Avoid Eating This If You're Constipated

If you suffer from constipation, you're likely having a bowel movement fewer than three out of seven days of the week, according to the Mayo Clinic. When you do feel the need to pass one, you also may find it difficult to do so and spend an excessive amount of time straining and pushing to evacuate your bowels. The bowel movements in question also tend to be small and hard, rather than fully formed and soft.

In fact, the experts at the Cleveland Clinic note that constipation affects around 2.5 million Americans on a yearly basis (at least as far as those that report the condition to their doctor) and adds that there are many causes behind it. Often times constipation is linked to diet. For example, a diet low in fiber, which is important for bulking up stools, can lead to constipation. Additionally, not hydrating enough with water throughout the day can cause the condition. Therefore, Healthline points out that you should aim for about half a gallon of water on a daily basis to keep all systems running smoothly. Other factors that contribute to constipation are stress, a lack of regular exercise, certain medications, and health conditions, such as pregnancy and irritable bowel syndrome (IBS).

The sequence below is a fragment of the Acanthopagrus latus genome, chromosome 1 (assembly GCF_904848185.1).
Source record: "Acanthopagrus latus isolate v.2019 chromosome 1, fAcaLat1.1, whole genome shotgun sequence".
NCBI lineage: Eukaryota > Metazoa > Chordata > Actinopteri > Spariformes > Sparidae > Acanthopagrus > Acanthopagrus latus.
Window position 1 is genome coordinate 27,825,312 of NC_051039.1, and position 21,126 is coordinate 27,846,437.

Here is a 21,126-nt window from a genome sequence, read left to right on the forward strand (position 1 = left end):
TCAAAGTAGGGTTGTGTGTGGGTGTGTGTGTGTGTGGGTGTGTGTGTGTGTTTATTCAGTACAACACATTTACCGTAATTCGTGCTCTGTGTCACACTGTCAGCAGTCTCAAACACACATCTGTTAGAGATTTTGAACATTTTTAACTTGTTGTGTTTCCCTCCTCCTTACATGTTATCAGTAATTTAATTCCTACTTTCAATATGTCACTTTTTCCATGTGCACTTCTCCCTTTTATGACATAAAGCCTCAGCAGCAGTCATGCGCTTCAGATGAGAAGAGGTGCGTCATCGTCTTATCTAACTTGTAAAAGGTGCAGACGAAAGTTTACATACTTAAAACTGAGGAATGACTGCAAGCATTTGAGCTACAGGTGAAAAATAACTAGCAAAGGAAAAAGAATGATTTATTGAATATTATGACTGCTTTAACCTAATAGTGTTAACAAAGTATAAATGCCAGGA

Luckily, there are ways to both treat and avoid constipation, many of which start with diet, explains Medical News Today. With that being said, to alleviate symptoms, you may want to try eliminating dairy.

Dairy can contribute to constipation

For those that have a sensitivity or intolerance to lactose, eating dairy products can lead to constipation, explains Medical News Today. This has mostly been studied in children, and in one 2008 systematic review published in Nutrition & Dietetics, researchers found evidence that children who cut out cow's milk protein from their diet noticed improved constipation symptoms. In a 2013 study, which once again examined the connection between cow's milk and constipation in children, found that replacing dairy milk with soy milk led to an increase in the number of weekly bowel movements in one of the trials. Finally, one more recent 2021 study published in the Caspian Journal of Internal Medicine looked at the effect of eliminating cow's milk from the diets of children who did not respond to laxatives and found that over 70% of the participants responded favorably to the treatment.

Another reason dairy may cause constipation is due to its high levels of calcium. After all, UCSF Health specifies that one cup of low-fat dairy milk contains 300 milligrams of the mineral, which is roughly a third of the daily requirements for adults aged 19 to 50. The experts at Mayo Clinic explain that excess calcium can lead to constipation as a side effect.

In addition to eliminating dairy from your diet to see if it may be the culprit behind your constipation, Medical News Today also recommends eating prunes, taking probiotic supplements, and incorporating more exercise into your daily routine.